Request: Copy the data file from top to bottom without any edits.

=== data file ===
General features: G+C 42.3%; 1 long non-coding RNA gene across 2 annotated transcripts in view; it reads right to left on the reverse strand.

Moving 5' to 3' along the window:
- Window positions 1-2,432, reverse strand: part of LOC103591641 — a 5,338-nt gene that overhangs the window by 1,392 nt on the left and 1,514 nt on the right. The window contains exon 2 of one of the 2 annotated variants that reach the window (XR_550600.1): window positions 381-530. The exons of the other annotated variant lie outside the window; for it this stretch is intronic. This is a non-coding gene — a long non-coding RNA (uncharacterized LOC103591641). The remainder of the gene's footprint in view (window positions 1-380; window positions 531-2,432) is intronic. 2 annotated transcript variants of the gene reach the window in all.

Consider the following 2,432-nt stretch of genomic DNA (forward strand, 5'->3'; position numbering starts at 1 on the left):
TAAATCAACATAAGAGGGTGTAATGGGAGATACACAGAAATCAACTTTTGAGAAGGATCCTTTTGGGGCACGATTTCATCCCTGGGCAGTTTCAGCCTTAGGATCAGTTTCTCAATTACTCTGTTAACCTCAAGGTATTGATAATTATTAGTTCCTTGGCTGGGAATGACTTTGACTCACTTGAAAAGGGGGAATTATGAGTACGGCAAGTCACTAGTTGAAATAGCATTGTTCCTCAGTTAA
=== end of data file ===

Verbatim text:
General features: G+C 42.3%; 1 long non-coding RNA gene across 2 annotated transcripts in view; it reads right to left on the reverse strand.

Moving 5' to 3' along the window:
- Window positions 1-2,432, reverse strand: part of LOC103591641 — a 5,338-nt gene that overhangs the window by 1,392 nt on the left and 1,514 nt on the right. The window contains exon 2 of one of the 2 annotated variants that reach the window (XR_550600.1): window positions 381-530. The exons of the other annotated variant lie outside the window; for it this stretch is intronic. This is a non-coding gene — a long non-coding RNA (uncharacterized LOC103591641). The remainder of the gene's footprint in view (window positions 1-380; window positions 531-2,432) is intronic. 2 annotated transcript variants of the gene reach the window in all.

Consider the following 2,432-nt stretch of genomic DNA (forward strand, 5'->3'; position numbering starts at 1 on the left):
TAAATCAACATAAGAGGGTGTAATGGGAGATACACAGAAATCAACTTTTGAGAAGGATCCTTTTGGGGCACGATTTCATCCCTGGGCAGTTTCAGCCTTAGGATCAGTTTCTCAATTACTCTGTTAACCTCAAGGTATTGATAATTATTAGTTCCTTGGCTGGGAATGACTTTGACTCACTTGAAAAGGGGGAATTATGAGTACGGCAAGTCACTAGTTGAAATAGCATTGTTCCTCAGTTAA